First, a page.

What is Dramatherapy?

What is Dramatherapy?

Dramatherapy is an expressive form of psychotherapy which uses creative mediums in order to communicate and explore feelings and issues.

Dramatherapy is not about performing and no previous experience or interest in performing arts or drama is necessary.

 

All the work is confidential as with any form of psychotherapy or counselling. 



 

Dramatherapy is an evidence based approach and one of the four recognised and accredited Creative Arts Psychotherapies (Drama, Dance & Movement, Art and Music). In the UK Dramatherapists are required to complete recognised professional training at MA level in order to work, as well as registration with the Health and Care Professions Council (HCPC). Only those who fulfil these criteria can use the title Dramatherapist. 



 

Although Dramatherapy has been around since before the 1960’s, due to substantial research in the last two decades it is now seen readily in many settings including:

 

Mainstream Schools

Special Schools

Mental Health Settings

NHS & Private Hospitals

Prisons

Voluntary Sector

Adult Care Homes

Child Care Homes

Young Carers Organisations

Adoption and fostering agencies

 

Dramatherapy offers people of all ages and ability the opportunity to work creatively with their thoughts and feelings through play, stories, drawing , poetry and text, painting, clay , music, role play, improvisation, mask work, movement, puppetry and sand tray work. Working within the metaphor can mean the person can explore the trauma without being re-traumatised.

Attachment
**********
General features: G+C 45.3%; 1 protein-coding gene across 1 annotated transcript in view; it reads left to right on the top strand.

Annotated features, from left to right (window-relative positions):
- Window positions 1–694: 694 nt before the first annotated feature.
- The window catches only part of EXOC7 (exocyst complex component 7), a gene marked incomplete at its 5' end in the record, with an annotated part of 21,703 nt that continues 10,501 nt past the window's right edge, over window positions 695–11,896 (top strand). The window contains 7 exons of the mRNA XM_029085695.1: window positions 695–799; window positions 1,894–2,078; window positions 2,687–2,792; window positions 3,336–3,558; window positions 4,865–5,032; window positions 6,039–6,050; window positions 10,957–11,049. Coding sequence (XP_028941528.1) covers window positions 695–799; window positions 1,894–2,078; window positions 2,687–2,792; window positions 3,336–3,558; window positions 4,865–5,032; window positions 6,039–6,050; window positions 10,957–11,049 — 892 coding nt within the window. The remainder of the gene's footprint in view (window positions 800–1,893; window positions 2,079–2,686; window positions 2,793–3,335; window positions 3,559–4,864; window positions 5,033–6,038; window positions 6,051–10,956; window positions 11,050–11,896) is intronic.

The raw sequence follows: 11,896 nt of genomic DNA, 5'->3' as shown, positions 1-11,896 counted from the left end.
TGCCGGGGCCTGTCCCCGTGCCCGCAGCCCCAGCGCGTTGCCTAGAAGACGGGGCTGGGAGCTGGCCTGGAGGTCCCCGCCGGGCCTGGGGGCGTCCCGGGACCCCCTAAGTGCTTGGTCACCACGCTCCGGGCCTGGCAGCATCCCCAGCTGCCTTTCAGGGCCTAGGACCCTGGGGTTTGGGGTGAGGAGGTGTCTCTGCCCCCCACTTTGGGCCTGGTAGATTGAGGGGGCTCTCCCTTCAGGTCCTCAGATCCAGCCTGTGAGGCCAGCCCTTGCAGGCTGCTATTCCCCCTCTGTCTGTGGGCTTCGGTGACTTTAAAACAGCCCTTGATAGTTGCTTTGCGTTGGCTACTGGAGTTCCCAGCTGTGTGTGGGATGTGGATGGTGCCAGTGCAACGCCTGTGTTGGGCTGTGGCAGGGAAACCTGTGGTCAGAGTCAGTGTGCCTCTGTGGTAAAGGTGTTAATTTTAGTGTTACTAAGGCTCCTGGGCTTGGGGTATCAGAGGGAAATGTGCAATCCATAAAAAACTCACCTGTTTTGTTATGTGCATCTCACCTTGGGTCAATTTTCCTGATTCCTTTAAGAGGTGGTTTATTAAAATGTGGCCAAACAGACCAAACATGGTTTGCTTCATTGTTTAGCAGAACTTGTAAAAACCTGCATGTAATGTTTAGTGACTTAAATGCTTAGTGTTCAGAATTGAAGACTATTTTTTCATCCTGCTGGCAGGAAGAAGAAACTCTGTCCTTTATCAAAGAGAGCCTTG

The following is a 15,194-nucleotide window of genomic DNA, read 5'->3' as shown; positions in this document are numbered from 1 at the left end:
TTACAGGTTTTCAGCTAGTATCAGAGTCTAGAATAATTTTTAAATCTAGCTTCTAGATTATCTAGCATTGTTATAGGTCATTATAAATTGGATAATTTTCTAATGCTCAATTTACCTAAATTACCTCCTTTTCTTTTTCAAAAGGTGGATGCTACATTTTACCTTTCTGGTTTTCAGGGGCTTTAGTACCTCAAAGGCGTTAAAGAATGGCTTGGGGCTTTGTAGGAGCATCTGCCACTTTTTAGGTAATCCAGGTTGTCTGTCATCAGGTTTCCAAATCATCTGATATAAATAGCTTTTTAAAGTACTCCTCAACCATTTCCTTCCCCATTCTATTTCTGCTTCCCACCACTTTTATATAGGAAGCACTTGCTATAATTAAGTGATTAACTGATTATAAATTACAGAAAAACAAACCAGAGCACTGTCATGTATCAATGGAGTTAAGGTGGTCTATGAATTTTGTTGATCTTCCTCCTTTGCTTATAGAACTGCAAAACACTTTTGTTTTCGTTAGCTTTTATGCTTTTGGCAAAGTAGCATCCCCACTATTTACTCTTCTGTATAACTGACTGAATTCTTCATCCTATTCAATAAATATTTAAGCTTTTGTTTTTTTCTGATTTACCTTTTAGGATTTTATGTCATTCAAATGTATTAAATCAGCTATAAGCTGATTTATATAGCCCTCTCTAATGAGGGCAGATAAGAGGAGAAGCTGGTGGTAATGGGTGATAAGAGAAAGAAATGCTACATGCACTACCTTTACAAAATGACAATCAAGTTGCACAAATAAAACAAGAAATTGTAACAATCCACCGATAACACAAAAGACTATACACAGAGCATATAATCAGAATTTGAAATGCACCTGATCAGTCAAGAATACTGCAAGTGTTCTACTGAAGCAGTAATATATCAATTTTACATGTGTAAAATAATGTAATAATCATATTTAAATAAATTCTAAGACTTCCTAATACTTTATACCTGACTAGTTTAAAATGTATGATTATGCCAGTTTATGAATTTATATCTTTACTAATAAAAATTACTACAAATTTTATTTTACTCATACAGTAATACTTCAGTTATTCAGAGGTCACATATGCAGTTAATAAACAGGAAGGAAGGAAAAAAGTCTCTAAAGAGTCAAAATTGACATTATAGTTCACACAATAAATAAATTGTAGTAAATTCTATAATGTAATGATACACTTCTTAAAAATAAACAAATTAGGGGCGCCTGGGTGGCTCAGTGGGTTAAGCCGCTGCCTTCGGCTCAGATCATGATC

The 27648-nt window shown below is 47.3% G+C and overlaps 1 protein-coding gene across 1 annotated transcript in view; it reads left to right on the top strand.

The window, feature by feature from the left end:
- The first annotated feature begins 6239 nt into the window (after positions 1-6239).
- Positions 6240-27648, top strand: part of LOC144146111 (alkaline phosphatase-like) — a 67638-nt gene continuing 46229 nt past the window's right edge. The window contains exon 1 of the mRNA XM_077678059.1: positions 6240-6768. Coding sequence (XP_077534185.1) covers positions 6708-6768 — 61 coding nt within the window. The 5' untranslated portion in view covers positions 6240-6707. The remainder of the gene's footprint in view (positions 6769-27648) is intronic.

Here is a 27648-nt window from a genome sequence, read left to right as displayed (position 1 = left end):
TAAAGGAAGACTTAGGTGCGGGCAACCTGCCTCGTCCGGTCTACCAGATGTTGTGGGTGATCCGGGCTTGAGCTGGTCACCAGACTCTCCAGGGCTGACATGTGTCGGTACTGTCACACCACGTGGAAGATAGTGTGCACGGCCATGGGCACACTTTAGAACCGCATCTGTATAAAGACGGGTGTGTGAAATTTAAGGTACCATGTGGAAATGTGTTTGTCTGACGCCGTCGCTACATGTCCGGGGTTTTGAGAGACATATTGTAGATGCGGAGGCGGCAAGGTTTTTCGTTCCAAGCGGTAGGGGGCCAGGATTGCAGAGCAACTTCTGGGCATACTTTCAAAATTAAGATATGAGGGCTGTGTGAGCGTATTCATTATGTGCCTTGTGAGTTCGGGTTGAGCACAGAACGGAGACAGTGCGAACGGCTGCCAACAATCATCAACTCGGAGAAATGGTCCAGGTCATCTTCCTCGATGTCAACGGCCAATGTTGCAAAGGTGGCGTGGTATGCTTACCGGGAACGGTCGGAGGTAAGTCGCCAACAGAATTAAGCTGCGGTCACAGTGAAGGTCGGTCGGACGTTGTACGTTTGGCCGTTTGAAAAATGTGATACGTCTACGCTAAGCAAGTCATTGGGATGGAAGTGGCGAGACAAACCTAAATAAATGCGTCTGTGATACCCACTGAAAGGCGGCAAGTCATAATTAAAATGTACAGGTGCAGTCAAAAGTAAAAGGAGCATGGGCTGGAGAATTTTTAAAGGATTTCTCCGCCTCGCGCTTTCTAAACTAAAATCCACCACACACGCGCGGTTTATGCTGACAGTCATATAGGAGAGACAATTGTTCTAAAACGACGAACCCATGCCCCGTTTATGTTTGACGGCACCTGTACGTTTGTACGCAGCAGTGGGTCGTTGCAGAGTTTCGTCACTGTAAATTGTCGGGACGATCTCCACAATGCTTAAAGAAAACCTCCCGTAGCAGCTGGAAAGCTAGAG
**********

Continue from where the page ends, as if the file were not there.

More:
Safe environment

 

The Dramatherapist creates a safe contained environment for the person to explore what they desire at their own pace. They work alongside that person to help them find an understanding, to build resilience and confidence through building the therapeutic relationship.

 

What are the differences between Drama and Education and Dramatherapy

 

Dramatherapy is a psychological therapy. This means that the process of the therapy and the relationship between the client and the therapist are of prime importance. During their training, Dramatherapists gain an in-depth understanding of how to combine the art form with psychotherapy practice.